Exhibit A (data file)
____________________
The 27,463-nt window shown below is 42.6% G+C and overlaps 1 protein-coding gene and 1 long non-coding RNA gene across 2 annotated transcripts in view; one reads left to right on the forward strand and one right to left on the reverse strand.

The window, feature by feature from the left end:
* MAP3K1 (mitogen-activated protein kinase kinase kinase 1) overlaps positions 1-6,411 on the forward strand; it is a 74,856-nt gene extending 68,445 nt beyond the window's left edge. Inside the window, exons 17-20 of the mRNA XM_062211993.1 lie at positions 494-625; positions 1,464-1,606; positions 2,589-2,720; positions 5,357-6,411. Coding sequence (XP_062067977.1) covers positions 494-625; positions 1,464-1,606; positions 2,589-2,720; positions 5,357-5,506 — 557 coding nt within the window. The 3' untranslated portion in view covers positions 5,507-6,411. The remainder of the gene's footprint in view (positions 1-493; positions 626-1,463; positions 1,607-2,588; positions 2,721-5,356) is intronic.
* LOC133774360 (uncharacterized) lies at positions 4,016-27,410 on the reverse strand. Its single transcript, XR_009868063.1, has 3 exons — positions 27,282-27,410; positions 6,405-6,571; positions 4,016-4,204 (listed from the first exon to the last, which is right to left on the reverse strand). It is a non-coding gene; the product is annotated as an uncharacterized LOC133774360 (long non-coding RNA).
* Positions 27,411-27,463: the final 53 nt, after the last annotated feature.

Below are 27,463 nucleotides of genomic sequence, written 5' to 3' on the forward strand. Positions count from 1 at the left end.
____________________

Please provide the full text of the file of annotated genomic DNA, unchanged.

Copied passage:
The 27,463-nt window shown below is 42.6% G+C and overlaps 1 protein-coding gene and 1 long non-coding RNA gene across 2 annotated transcripts in view; one reads left to right on the forward strand and one right to left on the reverse strand.

The window, feature by feature from the left end:
* MAP3K1 (mitogen-activated protein kinase kinase kinase 1) overlaps positions 1-6,411 on the forward strand; it is a 74,856-nt gene extending 68,445 nt beyond the window's left edge. Inside the window, exons 17-20 of the mRNA XM_062211993.1 lie at positions 494-625; positions 1,464-1,606; positions 2,589-2,720; positions 5,357-6,411. Coding sequence (XP_062067977.1) covers positions 494-625; positions 1,464-1,606; positions 2,589-2,720; positions 5,357-5,506 — 557 coding nt within the window. The 3' untranslated portion in view covers positions 5,507-6,411. The remainder of the gene's footprint in view (positions 1-493; positions 626-1,463; positions 1,607-2,588; positions 2,721-5,356) is intronic.
* LOC133774360 (uncharacterized) lies at positions 4,016-27,410 on the reverse strand. Its single transcript, XR_009868063.1, has 3 exons — positions 27,282-27,410; positions 6,405-6,571; positions 4,016-4,204 (listed from the first exon to the last, which is right to left on the reverse strand). It is a non-coding gene; the product is annotated as an uncharacterized LOC133774360 (long non-coding RNA).
* Positions 27,411-27,463: the final 53 nt, after the last annotated feature.

Below are 27,463 nucleotides of genomic sequence, written 5' to 3' on the forward strand. Positions count from 1 at the left end.